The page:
Diego Schwartzman followed up his knockout of Rafael Nadal 24 hours earlier by reaching his first Masters 1000 final with a hard-fought 6-4, 5-7, 7-6(4) win over Denis Shapovalov on Sunday in Rome.
The Argentine will Monday play for the trophy in front of a limited number of 1,000 masked and distanced fans at the Foro Italico when he takes a 0-4 record into the final with Novak Djokovic.
The four-time tournament champion defeated Norway’s Casper Ruud 7-5, 6-3 in an earlier semi-final thriller.
Schwartzman admitted that the possibility of reaching the ranking Top 10 for the first time was in the back of his mind as he worked for three and a quarter hours to beat Canada’s Shapovalov.
If the South American can stop Djokovic on Monday, he will be ranked 10th; otherwise, Shapovalov will assume that spot in the table.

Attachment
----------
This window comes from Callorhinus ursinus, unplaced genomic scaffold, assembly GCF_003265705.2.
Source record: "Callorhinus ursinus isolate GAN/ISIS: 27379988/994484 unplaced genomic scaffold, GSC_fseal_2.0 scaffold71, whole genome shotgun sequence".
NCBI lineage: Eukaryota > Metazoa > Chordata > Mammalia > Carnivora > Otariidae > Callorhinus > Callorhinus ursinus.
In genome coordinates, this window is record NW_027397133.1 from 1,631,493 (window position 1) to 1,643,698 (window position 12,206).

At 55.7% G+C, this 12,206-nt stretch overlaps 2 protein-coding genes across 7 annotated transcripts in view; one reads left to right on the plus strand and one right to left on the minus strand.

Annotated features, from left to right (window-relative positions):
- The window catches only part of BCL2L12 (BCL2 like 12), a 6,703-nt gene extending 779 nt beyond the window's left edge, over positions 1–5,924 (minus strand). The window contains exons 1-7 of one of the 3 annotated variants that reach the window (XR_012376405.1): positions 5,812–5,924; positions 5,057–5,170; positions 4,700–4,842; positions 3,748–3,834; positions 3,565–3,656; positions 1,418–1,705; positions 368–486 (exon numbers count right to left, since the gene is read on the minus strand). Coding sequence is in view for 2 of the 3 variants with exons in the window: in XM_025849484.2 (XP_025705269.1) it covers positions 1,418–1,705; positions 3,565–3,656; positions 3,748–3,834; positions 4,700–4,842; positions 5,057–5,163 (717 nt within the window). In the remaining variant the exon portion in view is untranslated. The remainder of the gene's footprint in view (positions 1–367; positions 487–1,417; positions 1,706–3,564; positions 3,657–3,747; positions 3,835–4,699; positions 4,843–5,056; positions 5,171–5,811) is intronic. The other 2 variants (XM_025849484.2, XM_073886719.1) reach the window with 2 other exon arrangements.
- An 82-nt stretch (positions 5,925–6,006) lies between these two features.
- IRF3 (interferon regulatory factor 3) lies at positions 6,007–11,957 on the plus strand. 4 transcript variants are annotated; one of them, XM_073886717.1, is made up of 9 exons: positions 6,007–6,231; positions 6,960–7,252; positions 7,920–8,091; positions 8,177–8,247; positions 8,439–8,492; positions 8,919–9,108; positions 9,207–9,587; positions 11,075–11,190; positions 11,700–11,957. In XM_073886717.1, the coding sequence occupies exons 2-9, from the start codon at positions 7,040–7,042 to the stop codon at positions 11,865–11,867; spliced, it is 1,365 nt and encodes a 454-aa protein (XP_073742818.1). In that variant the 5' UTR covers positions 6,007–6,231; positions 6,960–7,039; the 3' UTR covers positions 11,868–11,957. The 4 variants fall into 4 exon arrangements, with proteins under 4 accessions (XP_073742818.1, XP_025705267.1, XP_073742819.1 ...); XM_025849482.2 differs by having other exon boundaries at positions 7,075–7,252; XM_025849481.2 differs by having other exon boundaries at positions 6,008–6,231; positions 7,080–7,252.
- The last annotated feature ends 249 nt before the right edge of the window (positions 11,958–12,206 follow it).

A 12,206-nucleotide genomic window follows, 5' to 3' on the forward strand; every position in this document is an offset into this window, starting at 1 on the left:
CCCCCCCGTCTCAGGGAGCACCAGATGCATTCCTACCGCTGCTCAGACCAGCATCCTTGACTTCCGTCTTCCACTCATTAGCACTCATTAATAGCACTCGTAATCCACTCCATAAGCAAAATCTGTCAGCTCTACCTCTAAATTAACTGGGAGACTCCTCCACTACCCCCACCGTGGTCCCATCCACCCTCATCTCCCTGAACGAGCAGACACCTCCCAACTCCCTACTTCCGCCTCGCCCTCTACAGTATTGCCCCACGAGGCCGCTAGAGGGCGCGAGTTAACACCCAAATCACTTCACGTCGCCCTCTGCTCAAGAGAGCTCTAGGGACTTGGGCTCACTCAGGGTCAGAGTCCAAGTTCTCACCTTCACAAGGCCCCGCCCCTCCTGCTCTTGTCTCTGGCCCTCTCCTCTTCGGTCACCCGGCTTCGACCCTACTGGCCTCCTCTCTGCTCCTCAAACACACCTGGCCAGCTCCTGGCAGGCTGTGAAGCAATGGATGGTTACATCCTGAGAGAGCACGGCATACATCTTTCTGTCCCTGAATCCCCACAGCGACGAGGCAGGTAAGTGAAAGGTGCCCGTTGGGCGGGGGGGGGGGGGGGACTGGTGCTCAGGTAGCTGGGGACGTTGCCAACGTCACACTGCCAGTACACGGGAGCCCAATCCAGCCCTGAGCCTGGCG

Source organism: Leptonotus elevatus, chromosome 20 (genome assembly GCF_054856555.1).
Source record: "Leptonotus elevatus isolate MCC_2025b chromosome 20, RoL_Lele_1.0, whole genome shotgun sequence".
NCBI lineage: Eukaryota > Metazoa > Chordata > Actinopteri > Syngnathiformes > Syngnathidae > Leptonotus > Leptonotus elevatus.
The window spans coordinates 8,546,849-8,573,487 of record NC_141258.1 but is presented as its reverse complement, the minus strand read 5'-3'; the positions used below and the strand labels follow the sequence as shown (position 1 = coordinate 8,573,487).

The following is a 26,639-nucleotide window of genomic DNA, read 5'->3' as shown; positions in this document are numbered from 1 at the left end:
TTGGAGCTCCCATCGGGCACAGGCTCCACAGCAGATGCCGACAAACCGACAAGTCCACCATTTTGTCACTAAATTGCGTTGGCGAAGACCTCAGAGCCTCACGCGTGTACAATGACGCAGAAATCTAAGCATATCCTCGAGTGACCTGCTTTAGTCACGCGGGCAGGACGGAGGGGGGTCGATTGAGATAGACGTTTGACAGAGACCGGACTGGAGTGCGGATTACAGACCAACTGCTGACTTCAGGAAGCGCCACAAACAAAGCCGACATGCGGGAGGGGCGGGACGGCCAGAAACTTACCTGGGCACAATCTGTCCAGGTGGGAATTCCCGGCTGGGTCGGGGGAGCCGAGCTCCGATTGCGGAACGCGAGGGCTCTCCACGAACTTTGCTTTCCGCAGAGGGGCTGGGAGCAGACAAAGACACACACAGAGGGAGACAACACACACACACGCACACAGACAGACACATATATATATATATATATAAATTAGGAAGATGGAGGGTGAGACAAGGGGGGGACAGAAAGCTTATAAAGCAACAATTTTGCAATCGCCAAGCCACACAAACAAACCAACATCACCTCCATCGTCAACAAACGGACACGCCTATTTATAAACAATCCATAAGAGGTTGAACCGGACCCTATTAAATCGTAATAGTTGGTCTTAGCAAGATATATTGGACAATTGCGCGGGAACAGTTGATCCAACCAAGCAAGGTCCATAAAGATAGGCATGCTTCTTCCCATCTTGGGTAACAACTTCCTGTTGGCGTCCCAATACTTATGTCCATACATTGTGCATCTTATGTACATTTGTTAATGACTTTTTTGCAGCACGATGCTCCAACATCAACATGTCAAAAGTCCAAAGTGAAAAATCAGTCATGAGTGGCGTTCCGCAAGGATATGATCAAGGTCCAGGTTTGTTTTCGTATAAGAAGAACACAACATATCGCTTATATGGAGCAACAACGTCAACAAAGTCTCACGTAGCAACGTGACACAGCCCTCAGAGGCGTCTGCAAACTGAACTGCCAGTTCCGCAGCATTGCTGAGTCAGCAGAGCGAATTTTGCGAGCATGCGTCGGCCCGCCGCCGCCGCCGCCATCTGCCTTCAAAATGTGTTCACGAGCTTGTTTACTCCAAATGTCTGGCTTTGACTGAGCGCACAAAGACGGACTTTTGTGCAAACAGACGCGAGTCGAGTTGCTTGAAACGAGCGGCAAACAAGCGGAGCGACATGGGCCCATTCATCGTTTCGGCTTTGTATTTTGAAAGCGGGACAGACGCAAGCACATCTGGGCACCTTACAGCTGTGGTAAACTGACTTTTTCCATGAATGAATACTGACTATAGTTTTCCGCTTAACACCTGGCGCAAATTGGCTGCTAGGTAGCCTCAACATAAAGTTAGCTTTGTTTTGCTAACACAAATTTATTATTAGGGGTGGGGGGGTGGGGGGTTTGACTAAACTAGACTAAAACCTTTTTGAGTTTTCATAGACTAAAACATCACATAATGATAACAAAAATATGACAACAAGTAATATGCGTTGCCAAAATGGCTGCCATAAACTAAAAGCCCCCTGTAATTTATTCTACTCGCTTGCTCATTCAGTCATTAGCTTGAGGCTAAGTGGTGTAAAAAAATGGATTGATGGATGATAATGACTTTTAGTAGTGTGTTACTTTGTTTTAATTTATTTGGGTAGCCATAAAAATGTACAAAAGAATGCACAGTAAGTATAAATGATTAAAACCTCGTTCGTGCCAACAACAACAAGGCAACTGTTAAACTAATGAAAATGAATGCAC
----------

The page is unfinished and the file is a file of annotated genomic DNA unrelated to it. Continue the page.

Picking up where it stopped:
The third set was littered with six breaks of serve, with Shapovalov committing two consecutive errors to hand his opponent a match point.
Schwartzman didn’t disappoint as he immediately took victory as Shapovalov hit the net with a forehand.
“I was not playing my best tennis before coming here, I just wanted to get some matches and some confidence on clay,” the winner said.
“I’m very, very happy, today was a crazy match. We were not serving very well and there were many breaks in the third set.
“Maybe it was not the best to see, but at lest I have the win.”
Eighth seed Schwartzman said a Top 10 ranking would be a career dream. “I was fighting for that in this match I knew I had to win.
“I took my chances and in the end that’s why I won.”
Shapovalov went for broke throughout, ending with 49 winners and 58 unforced errors, the figures for Schwartzman were a more modest 25 and 27.
There were 29 break chances in the match with each man converting on six.